Meet Summer Rayne Oakes., sustainability strategist and fashion model. When she’s not in front of the camera, she’s designing organic bedding for Portico Home, launching her 10th season of environmentally-friendly footwear, Zoe & Zac, or acting as the contributing editor to the illustrious magazine Above. Her latest venture is Source4Style, an online business-to-business marketplace whose mission is to make sustainable design possible by allowing designers and brands access to a network of global suppliers.
Glo Magazine. 2010. Photographer: Marko Cecic-Karuzic
Summer Rayne Oakes isn’t your average model. Or your average scientist. Or even your average fashion designer. In fact, there really isn’t anything average about her at all. Originally an environmental science major at Cornell, Oakes realized that the best way to inspire change was through what we wear.
Nylon Magazine. 2009. The Insider: Science nerd turned shoe designer.
Peppermint Magazine. 2011. Photographer: Robert August
With a promising career in the field of ecology, Oakes did a total 180. She stayed in college, but took her precocious environmental activism and 5’10” frame in the fashion industry to push sustainability mainstream.
These days when she’s not traveling or working on her sustainable design projects, Summer Rayne finds comfort in the company of plants, 200 of which she has cultivated in her Brooklyn apartment. In an effort to bring some of the “outside in,” she has turned her space into a green oasis with plans to convert her closet into an edible garden.
Ask model Summer Rayne Oakes to describe East African nation Mozambique and she’ll tell you...and though the 5’10” Brooklynite can rock a bikini, she’s not rolling in the African surf for SI’s next swimsuit issue—she’s at the Mezimbite Forest Centre, a community workshop in the desperately poor central Sofala Province, run by her South African colleague, Allan Schwarz.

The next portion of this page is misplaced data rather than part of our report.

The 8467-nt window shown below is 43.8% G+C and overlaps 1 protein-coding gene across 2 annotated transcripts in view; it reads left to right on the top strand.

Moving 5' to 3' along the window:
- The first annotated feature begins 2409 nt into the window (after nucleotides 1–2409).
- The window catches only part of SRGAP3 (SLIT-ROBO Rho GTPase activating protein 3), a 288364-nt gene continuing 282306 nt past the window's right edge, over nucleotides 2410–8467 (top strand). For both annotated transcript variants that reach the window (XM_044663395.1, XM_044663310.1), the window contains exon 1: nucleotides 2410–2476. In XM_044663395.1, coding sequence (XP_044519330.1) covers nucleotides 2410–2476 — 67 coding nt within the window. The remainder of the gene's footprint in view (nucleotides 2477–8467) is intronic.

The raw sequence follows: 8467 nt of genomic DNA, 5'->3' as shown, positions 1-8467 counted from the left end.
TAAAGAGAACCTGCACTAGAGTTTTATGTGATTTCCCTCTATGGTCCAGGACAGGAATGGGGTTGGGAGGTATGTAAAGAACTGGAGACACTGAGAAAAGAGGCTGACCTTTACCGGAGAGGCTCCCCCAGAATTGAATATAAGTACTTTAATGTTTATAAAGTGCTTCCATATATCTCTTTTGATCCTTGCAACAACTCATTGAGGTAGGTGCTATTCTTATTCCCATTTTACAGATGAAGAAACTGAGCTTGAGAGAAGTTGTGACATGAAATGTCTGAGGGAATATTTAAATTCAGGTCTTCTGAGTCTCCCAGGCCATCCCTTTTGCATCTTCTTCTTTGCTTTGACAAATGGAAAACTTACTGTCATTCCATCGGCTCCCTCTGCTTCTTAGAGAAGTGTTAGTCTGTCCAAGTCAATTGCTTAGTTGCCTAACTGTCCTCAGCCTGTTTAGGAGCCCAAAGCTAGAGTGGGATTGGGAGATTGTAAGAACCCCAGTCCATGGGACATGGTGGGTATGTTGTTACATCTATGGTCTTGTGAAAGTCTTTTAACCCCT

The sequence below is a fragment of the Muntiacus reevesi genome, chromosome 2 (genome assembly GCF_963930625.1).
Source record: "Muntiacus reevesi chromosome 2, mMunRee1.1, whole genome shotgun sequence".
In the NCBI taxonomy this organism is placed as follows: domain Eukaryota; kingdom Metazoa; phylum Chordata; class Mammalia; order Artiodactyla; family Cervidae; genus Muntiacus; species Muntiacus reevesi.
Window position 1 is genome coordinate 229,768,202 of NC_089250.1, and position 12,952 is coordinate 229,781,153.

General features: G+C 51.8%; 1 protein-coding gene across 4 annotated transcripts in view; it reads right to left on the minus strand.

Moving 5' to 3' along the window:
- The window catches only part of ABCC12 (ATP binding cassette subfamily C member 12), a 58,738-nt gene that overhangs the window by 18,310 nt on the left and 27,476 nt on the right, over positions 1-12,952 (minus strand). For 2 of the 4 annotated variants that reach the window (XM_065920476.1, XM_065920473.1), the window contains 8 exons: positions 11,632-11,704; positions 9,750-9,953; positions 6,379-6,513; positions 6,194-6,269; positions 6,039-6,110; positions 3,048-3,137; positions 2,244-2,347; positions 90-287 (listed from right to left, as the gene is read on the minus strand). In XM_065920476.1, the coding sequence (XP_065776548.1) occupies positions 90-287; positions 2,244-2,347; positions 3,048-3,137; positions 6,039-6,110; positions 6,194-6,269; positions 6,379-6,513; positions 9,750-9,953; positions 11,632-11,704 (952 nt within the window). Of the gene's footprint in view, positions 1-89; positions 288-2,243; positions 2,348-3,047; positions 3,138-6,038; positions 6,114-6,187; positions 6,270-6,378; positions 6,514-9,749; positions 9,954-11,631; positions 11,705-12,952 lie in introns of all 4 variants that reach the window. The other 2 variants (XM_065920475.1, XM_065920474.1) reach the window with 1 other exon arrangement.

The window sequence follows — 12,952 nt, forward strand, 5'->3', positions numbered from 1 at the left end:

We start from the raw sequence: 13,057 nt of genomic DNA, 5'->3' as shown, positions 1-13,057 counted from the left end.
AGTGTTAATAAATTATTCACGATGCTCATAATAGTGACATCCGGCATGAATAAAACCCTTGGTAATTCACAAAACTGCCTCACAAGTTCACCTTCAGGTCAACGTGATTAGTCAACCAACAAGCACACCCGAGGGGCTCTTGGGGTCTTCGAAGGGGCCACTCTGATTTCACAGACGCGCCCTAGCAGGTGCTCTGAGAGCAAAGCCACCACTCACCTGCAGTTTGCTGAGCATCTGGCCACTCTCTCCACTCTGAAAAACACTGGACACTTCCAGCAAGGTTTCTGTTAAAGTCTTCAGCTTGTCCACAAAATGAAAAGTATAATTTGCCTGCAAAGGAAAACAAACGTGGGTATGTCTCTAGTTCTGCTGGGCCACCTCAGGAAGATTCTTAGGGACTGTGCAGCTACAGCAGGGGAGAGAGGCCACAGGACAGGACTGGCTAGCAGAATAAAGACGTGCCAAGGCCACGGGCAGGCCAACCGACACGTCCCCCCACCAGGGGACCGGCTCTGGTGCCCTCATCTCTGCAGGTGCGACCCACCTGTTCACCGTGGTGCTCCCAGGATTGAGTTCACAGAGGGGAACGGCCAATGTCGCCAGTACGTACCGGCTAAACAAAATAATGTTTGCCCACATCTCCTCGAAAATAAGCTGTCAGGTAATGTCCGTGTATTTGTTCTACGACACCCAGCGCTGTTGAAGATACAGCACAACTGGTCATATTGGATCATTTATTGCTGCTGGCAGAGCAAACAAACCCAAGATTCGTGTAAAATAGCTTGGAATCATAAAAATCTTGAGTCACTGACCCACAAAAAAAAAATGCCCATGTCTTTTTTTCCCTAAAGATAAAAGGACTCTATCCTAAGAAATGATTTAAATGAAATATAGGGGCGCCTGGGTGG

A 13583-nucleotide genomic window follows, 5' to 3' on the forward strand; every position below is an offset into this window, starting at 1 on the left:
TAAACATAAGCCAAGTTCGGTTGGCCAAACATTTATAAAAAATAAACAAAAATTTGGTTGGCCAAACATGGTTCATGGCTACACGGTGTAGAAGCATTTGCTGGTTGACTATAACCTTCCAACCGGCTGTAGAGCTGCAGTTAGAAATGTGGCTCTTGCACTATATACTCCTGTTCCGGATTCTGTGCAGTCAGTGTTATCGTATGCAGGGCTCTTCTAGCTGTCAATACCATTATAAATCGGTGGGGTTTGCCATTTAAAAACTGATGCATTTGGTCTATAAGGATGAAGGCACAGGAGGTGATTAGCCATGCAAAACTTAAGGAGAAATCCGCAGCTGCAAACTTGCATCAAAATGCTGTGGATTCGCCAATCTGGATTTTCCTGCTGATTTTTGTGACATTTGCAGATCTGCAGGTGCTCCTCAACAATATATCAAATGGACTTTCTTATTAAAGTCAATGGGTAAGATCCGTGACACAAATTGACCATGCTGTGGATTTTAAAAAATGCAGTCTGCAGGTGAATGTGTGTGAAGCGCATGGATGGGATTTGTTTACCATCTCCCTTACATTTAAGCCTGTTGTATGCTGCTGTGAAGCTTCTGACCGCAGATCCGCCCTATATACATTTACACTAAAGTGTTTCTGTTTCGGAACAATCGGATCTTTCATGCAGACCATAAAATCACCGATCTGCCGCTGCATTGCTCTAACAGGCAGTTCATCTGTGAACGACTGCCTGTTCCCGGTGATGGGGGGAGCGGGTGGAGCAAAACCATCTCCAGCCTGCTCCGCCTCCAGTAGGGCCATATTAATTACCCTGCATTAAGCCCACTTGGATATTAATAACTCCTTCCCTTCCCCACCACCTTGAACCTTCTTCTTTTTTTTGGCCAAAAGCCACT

People who laugh together, stick together. At the Mezimbite Forest Centre, Sofala Province, Mozambique. Photography by: Esther Havens
Seventy-five percent of the forest has been obliterated by foreign loggers, so we plant and train locals to create high quality housewares out of stump wood.
Direct TV Magazine. 2008.
Advocate and fashion model Summer Rayne Oakes has found herself in some precarious situations lately. She’s dangled off the edge of a 250-foot windmill in Abilene, TX, filmed the “Trash Vortex”—an area estimated to be twice the size of Texas full of trash in the middle of the Pacific Ocean—and inhaled deeply on a methane farm. This whirlwind tour of the world’s most amazing environmental stories is all in a day’s work for the aptly named activist.
Summer Rayne Oakes loves to move. When we meet for a coffee in Union Square, Manhattan, she has just run over the Williamsburg Bridge and is planning a short gym session to do a bit of strength training before she makes her way back to the greenhouse that is her home.
The Food Life. Dec 2014. Sweet Sugar-Free Dreams
I think there’s something on a very cellular level that happens when we commune with nature—it’s so calming. The way people react [to being in nature], it’s like there’s this knowing, this familiarity, like meeting a person for the first time who you’re strangely familiar with.”
When you walk into Summer’s top-floor Williamsburg apartment, the thing you’ll notice first is the plants. And then: the plants. Seriously, there are plants everywhere. Summer’s home exists in a kind of liminal state: neither outdoor nor indoor, it has all the lush richness of a jungle, with all the insouciant style of the most stylish Brooklyn apartment.
I think the only way that I’ve been able to survive in New York is by surrounding myself with plants.
For 11 years, Oakes has lived in a 1,200-square-foot converted industrial space in Williamsburg, which is filled with 500 plants, including a living wall, an irrigated vertical garden constructed out of mason jars, and, in a closet garden, edible plants ranging from the familiar (herbs, greens) to the exotic (a pineapple plant, curry leaves...Although Oakes studied environmental science in school, her love of agriculture goes back further than that..
I would like to carry this [plant obsession] on into the future by getting a plot of land in the community garden, continuing gardening indoors and inspiring others to garden.